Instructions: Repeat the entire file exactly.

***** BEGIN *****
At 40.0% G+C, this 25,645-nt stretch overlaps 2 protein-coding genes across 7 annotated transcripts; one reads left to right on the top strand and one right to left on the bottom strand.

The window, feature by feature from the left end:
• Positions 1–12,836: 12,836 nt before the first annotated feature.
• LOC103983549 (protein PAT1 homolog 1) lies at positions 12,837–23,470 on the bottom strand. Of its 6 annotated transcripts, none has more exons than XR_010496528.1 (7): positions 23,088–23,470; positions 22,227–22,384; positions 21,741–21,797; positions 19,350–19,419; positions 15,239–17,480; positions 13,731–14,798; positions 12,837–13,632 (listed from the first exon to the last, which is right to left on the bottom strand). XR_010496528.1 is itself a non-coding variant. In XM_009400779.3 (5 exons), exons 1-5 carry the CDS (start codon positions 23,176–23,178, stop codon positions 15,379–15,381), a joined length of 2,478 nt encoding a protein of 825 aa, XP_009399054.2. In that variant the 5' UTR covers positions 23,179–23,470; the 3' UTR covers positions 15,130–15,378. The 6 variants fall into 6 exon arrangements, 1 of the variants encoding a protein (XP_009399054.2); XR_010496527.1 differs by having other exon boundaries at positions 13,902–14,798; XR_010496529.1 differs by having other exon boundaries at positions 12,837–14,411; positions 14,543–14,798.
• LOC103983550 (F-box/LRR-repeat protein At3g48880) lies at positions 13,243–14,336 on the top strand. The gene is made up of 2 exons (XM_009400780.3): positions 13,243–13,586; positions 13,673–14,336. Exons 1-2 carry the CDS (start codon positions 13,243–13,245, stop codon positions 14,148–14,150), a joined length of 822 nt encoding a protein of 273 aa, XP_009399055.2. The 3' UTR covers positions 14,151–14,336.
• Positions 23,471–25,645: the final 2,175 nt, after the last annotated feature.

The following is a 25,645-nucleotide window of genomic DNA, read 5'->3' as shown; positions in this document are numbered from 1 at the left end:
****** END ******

At 40.0% G+C, this 25,645-nt stretch overlaps 2 protein-coding genes across 7 annotated transcripts; one reads left to right on the top strand and one right to left on the bottom strand.

The window, feature by feature from the left end:
• Positions 1–12,836: 12,836 nt before the first annotated feature.
• LOC103983549 (protein PAT1 homolog 1) lies at positions 12,837–23,470 on the bottom strand. Of its 6 annotated transcripts, none has more exons than XR_010496528.1 (7): positions 23,088–23,470; positions 22,227–22,384; positions 21,741–21,797; positions 19,350–19,419; positions 15,239–17,480; positions 13,731–14,798; positions 12,837–13,632 (listed from the first exon to the last, which is right to left on the bottom strand). XR_010496528.1 is itself a non-coding variant. In XM_009400779.3 (5 exons), exons 1-5 carry the CDS (start codon positions 23,176–23,178, stop codon positions 15,379–15,381), a joined length of 2,478 nt encoding a protein of 825 aa, XP_009399054.2. In that variant the 5' UTR covers positions 23,179–23,470; the 3' UTR covers positions 15,130–15,378. The 6 variants fall into 6 exon arrangements, 1 of the variants encoding a protein (XP_009399054.2); XR_010496527.1 differs by having other exon boundaries at positions 13,902–14,798; XR_010496529.1 differs by having other exon boundaries at positions 12,837–14,411; positions 14,543–14,798.
• LOC103983550 (F-box/LRR-repeat protein At3g48880) lies at positions 13,243–14,336 on the top strand. The gene is made up of 2 exons (XM_009400780.3): positions 13,243–13,586; positions 13,673–14,336. Exons 1-2 carry the CDS (start codon positions 13,243–13,245, stop codon positions 14,148–14,150), a joined length of 822 nt encoding a protein of 273 aa, XP_009399055.2. The 3' UTR covers positions 14,151–14,336.
• Positions 23,471–25,645: the final 2,175 nt, after the last annotated feature.

The following is a 25,645-nucleotide window of genomic DNA, read 5'->3' as shown; positions in this document are numbered from 1 at the left end: